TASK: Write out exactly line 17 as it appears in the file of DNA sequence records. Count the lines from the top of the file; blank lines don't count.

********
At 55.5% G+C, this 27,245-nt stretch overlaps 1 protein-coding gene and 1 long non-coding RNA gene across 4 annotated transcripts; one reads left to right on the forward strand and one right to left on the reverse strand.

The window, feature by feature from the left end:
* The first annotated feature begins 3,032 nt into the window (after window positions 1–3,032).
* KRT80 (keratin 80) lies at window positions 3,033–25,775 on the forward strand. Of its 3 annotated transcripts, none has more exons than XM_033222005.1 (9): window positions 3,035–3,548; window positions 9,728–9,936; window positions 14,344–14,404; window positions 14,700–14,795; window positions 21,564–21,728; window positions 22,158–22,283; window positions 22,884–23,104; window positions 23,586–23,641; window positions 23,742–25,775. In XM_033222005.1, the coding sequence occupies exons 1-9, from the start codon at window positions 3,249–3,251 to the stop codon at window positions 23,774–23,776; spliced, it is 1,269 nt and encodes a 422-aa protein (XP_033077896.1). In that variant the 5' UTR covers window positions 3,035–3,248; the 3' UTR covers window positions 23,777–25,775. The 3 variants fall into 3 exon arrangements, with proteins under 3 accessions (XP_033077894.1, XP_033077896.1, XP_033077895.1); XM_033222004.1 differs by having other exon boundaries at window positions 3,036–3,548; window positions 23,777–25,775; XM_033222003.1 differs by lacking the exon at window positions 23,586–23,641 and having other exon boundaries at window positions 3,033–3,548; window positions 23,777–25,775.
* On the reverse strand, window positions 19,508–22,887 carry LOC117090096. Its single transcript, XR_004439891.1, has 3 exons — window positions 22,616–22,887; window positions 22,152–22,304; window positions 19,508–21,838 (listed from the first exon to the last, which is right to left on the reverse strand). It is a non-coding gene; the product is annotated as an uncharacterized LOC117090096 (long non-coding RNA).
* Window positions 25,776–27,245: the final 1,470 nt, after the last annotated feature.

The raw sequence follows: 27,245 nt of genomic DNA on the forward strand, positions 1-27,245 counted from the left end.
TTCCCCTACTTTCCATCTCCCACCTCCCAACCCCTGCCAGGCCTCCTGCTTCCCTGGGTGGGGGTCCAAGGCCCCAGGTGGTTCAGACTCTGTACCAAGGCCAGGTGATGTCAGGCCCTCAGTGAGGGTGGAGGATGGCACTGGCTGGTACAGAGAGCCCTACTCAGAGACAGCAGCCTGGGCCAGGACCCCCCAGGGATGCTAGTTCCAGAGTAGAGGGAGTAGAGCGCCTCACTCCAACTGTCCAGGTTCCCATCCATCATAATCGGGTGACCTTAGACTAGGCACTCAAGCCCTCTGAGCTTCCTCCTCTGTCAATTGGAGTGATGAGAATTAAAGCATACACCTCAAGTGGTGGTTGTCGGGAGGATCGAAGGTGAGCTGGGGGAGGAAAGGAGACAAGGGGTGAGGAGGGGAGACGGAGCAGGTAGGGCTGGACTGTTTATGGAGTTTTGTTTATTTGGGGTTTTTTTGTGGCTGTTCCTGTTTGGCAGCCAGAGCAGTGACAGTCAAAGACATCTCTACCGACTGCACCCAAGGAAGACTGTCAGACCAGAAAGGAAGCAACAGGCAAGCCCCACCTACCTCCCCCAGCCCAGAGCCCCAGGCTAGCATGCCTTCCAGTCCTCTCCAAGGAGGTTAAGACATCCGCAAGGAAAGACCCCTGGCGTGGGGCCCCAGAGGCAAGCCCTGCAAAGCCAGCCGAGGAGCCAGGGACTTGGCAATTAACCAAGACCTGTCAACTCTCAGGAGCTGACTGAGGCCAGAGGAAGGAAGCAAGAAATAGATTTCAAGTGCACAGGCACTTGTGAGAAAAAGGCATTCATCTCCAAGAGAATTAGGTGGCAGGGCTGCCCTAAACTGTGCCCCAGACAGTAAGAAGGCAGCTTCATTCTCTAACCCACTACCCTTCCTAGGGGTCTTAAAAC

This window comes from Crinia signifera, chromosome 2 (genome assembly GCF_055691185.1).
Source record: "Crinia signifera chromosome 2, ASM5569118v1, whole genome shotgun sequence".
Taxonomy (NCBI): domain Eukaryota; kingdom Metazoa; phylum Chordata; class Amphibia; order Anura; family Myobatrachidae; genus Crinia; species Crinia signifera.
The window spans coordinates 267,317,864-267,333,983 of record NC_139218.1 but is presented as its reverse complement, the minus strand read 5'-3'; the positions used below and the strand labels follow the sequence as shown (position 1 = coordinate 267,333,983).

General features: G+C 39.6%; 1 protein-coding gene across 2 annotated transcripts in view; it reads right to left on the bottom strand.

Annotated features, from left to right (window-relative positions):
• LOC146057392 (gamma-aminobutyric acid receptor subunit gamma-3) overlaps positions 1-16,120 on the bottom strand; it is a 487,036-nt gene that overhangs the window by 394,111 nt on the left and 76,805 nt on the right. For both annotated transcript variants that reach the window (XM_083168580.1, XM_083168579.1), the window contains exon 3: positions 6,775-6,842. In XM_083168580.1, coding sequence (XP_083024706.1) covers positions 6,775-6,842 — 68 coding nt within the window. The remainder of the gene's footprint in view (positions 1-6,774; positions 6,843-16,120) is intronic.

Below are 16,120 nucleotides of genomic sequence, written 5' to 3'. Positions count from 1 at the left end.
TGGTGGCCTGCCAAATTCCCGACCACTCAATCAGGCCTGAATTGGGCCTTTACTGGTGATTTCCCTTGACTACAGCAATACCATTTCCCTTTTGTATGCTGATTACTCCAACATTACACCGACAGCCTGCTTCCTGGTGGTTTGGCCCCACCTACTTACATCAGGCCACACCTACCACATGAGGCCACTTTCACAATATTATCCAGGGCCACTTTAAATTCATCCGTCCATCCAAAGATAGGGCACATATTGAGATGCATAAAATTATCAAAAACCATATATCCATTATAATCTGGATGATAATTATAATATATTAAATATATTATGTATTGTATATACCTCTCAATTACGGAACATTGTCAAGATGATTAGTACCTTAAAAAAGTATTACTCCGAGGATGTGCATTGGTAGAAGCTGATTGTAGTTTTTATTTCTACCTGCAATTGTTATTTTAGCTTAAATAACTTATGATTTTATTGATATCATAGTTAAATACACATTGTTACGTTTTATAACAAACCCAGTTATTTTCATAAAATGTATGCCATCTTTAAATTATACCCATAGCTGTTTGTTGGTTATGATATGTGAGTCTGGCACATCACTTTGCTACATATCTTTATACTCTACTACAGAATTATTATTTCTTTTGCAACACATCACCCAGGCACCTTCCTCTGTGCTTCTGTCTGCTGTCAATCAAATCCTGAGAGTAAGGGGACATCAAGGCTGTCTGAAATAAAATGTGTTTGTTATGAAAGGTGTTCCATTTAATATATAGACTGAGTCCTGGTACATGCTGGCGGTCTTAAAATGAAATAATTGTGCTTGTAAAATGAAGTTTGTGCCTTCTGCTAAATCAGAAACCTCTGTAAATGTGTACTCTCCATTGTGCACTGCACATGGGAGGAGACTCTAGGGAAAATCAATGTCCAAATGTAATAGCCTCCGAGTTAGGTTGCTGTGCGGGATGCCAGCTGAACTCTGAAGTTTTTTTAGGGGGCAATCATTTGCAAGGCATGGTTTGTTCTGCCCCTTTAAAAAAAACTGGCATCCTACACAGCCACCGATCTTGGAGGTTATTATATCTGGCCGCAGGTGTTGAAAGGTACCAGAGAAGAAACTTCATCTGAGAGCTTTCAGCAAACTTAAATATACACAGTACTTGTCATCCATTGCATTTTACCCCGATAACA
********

TGGTGGCCTGCCAAATTCCCGACCACTCAATCAGGCCTGAATTGGGCCTTTACTGGTGATTTCCCTTGACTACAGCAATACCATTTCCCTTTTGTATGCTGATTACTCCAACATTACACCGACAGCCTGCTTCCTGGTGGTTTGGCCCCACCTACTTACATCAGGCCACACCTACCACATGAGGCCACTTTCACAATATTATCCAGGGCCACTTTAAATTCATCCGTCCATCCAAAGATAGGGCACATATTGAGATGCATAAAATTATCAAAAACCATATATCCATTATAATCTGGATGATAATTATAATATATTAAATATATTATGTATTGTATATACCTCTCAATTACGGAACATTGTCAAGATGATTAGTACCTTAAAAAAGTATTACTCCGAGGATGTGCATTGGTAGAAGCTGATTGTAGTTTTTATTTCTACCTGCAATTGTTATTTTAGCTTAAATAACTTATGATTTTATTGATATCATAGTTAAATACACATTGTTACGTTTTATAACAAACCCAGTTATTTTCATAAAATGTATGCCATCTTTAAATTATACCCATAGCTGTTTGTTGGTTATGATATGTGAGTCTGGCACATCACTTTGCTACATATCTTTATACTCTACTACAGAATTATTATTTCTTTTGCAACACATCACCCAGGCACCTTCCTCTGTGCTTCTGTCTGCTGTCAATCAAATCCTGAGAGTAAGGGGACATCAAGGCTGTCTGAAATAAAATGTGTTTGTTATGAAAGGTGTTCCATTTAATATATAGACTGAGTCCTGGTACATGCTGGCGGTCTTAAAATGAAATAATTGTGCTTGTAAAATGAAGTTTGTGCCTTCTGCTAAATCAGAAACCTCTGTAAATGTGTACTCTCCATTGTGCACTGCACATGGGAGGAGACTCTAGGGAAAATCAATGTCCAAATGTAATAGCCTCCGAGTTAGGTTGCTGTGCGGGATGCCAGCTGAACTCTGAAGTTTTTTTAGGGGGCAATCATTTGCAAGGCATGGTTTGTTCTGCCCCTTTAAAAAAAACTGGCATCCTACACAGCCACCGATCTTGGAGGTTATTATATCTGGCCGCAGGTGTTGAAAGGTACCAGAGAAGAAACTTCATCTGAGAGCTTTCAGCAAACTTAAATATACACAGTACTTGTCATCCATTGCATTTTACCCCGATAACA